Total Production: 526
The MG Model P was produced from 1934 though 1936, during that time 2499 examples were produced. It was built as a replacement for the Model J. Using the same 847 cc engine but with a new 3 bearing crank it was more refined that its Midget predecessor. It continued the basic look defined by the J type. It had a fold-flat windscreen and a wheel strapped to the back of the car. The fuel tank was also located in the rear.
There were two series of the Model P, the PA and PB. The PA was produced from 1934 through 1935 with a total of 2000 examples being produced. The MG PB was produced from 1935 through 1936 with 526 examples produced. The PA was powered by a 847 cc four-cylinder engine similar to the one used in the Model J-Type. The PB had a 939 cc unit which raised horsepower to 43 horsepower. The other main difference between the Model PA and Model PB was the radiator grille. The PA had a honeycomb design while the PB had vertical slats.Airline Coupe
The Airline Coupes were one of the more attractive and aerodynamic creations by MG on the PA/PB platform. There were around 51 examples created with a little over half being built atop of the PA chassis. Fifteen were mounted on PB chassis. The others were either rebodied or built on the NA/NB chassis and fitted with the larger six-cylinder engine.
The PA chassis served as the platform for the first Airline Coupes. The PA featured a 847cc engine that breathed through two SU carburetors. The introduction of the PB brought along a larger 939cc engine.
The Airline Coupes used a few design cues from its PA siblings such as the front fenders, front cowl, and the radiator. From there it made its departure utilizing a wider stance, a sloped rear end and even featuring a sliding roof.By Daniel Vaughan | Mar 2008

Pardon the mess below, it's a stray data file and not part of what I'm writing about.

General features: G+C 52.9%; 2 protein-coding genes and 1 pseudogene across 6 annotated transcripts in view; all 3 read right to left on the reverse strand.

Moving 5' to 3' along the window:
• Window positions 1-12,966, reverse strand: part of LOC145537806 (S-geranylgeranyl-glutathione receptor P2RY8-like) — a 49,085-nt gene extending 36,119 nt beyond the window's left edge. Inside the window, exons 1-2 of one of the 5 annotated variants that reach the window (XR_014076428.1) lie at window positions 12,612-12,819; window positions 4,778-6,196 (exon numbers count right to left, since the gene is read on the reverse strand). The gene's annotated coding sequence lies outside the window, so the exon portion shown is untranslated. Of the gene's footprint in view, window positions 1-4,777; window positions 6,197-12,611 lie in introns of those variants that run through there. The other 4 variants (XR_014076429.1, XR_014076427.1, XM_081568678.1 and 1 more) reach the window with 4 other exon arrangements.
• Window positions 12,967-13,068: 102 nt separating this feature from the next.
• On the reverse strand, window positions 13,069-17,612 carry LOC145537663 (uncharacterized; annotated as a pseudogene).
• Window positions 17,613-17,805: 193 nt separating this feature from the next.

From 1934 until 1936 the MG P-type was produced by the MG Car Company. The P-type was a two-door sports car powered by an updated version of the overhead camshaft, crossflow engine driven by a vertical generator connecting the crankcase to the camshaft, like the one in the 1928 Morris Minor and Wolseley 10. It drove the rear wheels through a four-speed non-synchromesh gearbox and thermo-syphon cooling. A slightly longer version of strengthened chassis was used in the J-type with suspension by half-elliptic springs all round with rigid front and rear axles.
In June of 1935 the MG PB succeeded the MG PA. The PB featured a larger engine and updated instrumentation and it was the final Midget with the high-revving OHC engine. The PB had a bigger 939 cc engine that was made by enlarging the bore from 57 to 60 mm, compared to the PA's 847 cc engine. The output in the PB was increased to 43 bhp (32 kW). The two models were very similar to each other with the main differences between them being the radiator grille. The PB featured vertical slates while the PA had a honeycomb design. Other differences setting the two models apart were in the design and material of the standard dashboard.
A Marles Weller system controlled the steering at first, before a Bishop Cam system took over. Most P-type cars were open two seaters, though some streamlined Airline coupe bodies were also produced. Riding on a 87 inch wheelbase, the MG P-Types were also available as a four-seater model, but unfortunately that model suffered from poor ground clearance and suffered from a lack of power.
A total of 526 MG PB's were produced at the Liverpool MG factory compared to 2,000 of the PA models. A supercharged MG PB won the Limerick Grand Prix in 1936 driven by Andrew Hutchinson. Today these PB models are highly sought after in almost any condition. Sources:
By Jessica Donaldson